WINCHESTER — Winchester students will not be prepared for the 21st century if project-based learning (PBL) isn’t better implemented in the classroom, according to Winchester Public School’s superintendent.

“It’s got to be that urgent,” said Superintendent Jason Van Heukelum last week during a Winchester School Board retreat.

Since the current strategic plan will end this calendar year, Van Heukelum wants to increase PBL in the upcoming five-year strategic plan. PBL is a progressive approach that incorporates fluid-learning strategies in the classroom so students can develop solutions for real-world problems. PBL typically uses collaborative projects that are self-directed.

Van Heukelum led a portion of the retreat as board members debated how to increase PBL, including the various ways teachers could facilitate collaboration in the classroom.

Because teacher evaluations will be altered with PBL, board members need to garner support for the policy from a wide array of administrators, teachers and parents.

“One of the challenges with PBL is that it can quickly turn into something it wasn’t supposed to be,” Van Heukelum said.

Although he believes the board has more to do before allocating taxpayer dollars, Van Heukelum encouraged board members to write a proposal that would focus on a universal PBL policy. If written, a PBL policy would shift traditional classroom ideology from a teacher’s ability to control the classroom to a teacher’s ability to facilitate different forms of metacognitive activity and foster different skill sets used in the brain.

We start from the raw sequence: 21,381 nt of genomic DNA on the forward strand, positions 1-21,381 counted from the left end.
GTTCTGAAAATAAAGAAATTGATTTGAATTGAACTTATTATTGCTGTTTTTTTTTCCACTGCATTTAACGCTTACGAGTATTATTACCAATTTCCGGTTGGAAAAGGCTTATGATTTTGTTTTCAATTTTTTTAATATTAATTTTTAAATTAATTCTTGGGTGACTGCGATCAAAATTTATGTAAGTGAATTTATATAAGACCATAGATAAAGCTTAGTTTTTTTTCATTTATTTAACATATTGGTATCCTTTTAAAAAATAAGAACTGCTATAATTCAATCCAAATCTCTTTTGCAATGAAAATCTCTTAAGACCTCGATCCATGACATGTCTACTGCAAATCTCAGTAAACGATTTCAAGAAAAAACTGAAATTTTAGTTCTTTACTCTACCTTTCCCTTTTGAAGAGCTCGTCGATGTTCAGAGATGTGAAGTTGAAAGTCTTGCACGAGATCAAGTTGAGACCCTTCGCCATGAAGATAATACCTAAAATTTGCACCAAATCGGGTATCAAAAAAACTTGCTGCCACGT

“Y’all are going to need to be more public in your support [for PBL]. I would go as far as to even say we might even need a darn resolution,” Van Heukelum said.

Ward 2 board member Karen Holman said there needs to be an open dialogue about PBL with the community and that PBL needs to be implemented in all Winchester public schools.

“All of our students should have access to the same opportunities, so that you don’t have to move to a specific segment of the community to have access to PBL where it’s going on. You still get it where you go to school, because it’s the best thing to do,” Holman said.

Attending Thursday’s retreat at Shenandoah University in Davis Hall were Superintendent Jason Van Heukelum, Chairwoman Allyson Pate, Vice Chairwoman Marie Imoh and board members Richard Bell, Mike Birchenough, Erica Truban, Elyus Wallace, Karen Holman and Bryan Pearce-Gonzales.

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